The young gardener understands that things will go wrong, but expects that there will be fewer issues as he gains experience. And then he tends his garden for a decade or two, with fewer, but continuing unexpected and unexplained occurrences, and he wonders if he will ever figure this out. No, he will not, at least not completely. There are too many pieces to this puzzle to make sense of all things that go wrong, and of course he doesn’t question the many things that go right, which can be equally confounding, but less concerning.
Today, I am quite pleased with the scattering of red blooms on the ‘Cherokee Sunset’ dogwood (Cornus florida ‘Cherokee Sunset’, above). In recent years I’ve bemoaned the lack of flowers, and in fact I cannot recall the tree ever flowering since it was planted a dozen years ago. Probably, it flowered a time or two soon after planting, but not in recent years. I suspect, and of course this is an outright guess, that the culprit is powdery mildew, which is commonplace on dogwoods in areas with high humidity and regular summer rainfall. Clearly, the tree has been stunted in growth, and ‘Cherokee Sunset’ is more susceptible to mildew than many recent dogwood introductions that have been bred specifically for resistance to mildew and black spotting.
The variegated foliage (above) is delightful each spring, even without flowers, but by mid summer the fog of mildew covers and deforms leaves. I suppose that diligent spraying of a fungicide might prevent this, but I don’t spray for anything. Last year, for whatever unexplained reason, mildew was minimal, so this spring there are flowers, and I’m not overly concerned with why.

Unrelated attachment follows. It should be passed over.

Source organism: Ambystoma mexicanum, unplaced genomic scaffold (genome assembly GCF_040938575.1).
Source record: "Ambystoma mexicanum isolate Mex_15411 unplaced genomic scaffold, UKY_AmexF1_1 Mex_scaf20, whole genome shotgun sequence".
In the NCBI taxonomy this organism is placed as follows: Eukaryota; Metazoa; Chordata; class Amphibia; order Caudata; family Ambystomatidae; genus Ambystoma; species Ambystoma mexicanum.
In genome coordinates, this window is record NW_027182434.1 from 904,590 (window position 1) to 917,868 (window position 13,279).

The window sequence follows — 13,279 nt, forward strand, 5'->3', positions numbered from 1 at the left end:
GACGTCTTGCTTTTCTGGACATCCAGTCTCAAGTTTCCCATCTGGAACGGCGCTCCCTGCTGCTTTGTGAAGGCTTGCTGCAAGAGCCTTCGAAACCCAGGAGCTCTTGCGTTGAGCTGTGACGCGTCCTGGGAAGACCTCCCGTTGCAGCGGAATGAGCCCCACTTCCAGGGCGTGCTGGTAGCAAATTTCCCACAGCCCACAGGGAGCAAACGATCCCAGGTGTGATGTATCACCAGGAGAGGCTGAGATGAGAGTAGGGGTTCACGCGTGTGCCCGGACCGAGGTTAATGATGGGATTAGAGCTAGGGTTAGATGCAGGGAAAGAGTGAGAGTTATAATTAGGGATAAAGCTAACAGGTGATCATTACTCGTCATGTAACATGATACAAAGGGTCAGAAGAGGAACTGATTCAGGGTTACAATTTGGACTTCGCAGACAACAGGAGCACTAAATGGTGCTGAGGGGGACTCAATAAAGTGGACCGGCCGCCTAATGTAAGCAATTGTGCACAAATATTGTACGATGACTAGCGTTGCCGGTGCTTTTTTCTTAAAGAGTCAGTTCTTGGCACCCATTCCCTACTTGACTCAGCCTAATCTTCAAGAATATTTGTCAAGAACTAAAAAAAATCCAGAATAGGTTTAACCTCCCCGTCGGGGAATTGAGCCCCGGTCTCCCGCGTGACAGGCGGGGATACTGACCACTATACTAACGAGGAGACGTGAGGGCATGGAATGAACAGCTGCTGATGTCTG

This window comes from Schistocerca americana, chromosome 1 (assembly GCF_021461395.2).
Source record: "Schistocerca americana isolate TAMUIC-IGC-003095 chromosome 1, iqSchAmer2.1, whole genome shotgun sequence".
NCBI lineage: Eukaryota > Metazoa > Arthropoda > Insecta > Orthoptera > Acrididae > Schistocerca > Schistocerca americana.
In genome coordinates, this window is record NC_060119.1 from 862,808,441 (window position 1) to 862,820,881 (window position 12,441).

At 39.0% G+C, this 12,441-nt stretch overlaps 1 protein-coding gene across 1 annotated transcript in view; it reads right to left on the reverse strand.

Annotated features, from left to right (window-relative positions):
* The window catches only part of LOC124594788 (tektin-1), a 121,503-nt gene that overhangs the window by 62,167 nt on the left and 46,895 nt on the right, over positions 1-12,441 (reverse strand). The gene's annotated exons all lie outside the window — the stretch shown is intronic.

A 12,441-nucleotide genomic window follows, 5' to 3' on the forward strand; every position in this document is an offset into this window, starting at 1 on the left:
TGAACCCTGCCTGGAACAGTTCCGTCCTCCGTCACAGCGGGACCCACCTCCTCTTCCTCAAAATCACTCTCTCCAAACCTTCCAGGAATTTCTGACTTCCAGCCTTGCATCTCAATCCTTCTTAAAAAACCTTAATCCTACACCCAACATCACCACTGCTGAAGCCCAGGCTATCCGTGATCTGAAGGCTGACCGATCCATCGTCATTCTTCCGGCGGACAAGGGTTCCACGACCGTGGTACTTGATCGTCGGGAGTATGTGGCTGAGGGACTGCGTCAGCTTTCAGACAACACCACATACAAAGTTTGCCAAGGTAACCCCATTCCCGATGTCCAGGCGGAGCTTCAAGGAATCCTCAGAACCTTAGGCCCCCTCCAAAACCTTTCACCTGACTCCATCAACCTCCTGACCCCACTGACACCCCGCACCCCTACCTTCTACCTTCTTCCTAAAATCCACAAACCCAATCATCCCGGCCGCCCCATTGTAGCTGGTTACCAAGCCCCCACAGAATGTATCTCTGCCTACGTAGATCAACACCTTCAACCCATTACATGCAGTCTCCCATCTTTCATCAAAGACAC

At the start of May, flowers of dogwoods and redbuds have not faded yet, though with a very warm week ahead the blooms are not likely to last more than another few days. The one serviceberry (Amelanchier canadensis, above) in the garden quickly reached peak bloom a week ago, then faded immediately, with petals littering the creek and small pond beneath the overhanging tree (below). Again, for whatever reason, I rarely see bees pollinating flowers of the serviceberry, so I’ve never seen a single fruit on the tree. Whether this is due to the brevity of flowering, or the tree’s shaded location, I long ago gave up worrying about.
The Carolina silverbell (Halesia carolina, above) has only a single lower branch low enough to see flowers close up, though if I get the right angle from the kitchen window I can view even uppermost branches (and flowers), so I’m not complaining. In this shaded spot beneath towering maples and tulip poplars, the tall growth and sparse branching is not surprising. Many times I’ve been tempted to plant another in a sunnier spot, but with a lack of space something else would have to go, so that’s not likely to happen. To my thinking, Silverbell is exceptional, and under appreciated, but what do I know?
3 Comments Add yours
How pretty the dogwood is! I never knew they came in other colours! And I love the fact that no one will ever figure gardening out! 😀 lovely pictures and prose as always. Thank you Dave! 😀
I have grown dogwoods at the farm for a few years. I do not like growing them much because I know that most of them go into gardens where they will not be happy. However, now that I am working away from the farm, I have seen the best dogwoods I have ever seen in the gardens of a neighborhood in the Santa Cruz Mountains. It is amazing that they can do so well here, just a few miles away from the chaparral climate of the Santa Clara Valley. They seem to be right at home in the redwood forests.
The dogwood is a beautiful cultivar – both leaves and flowers.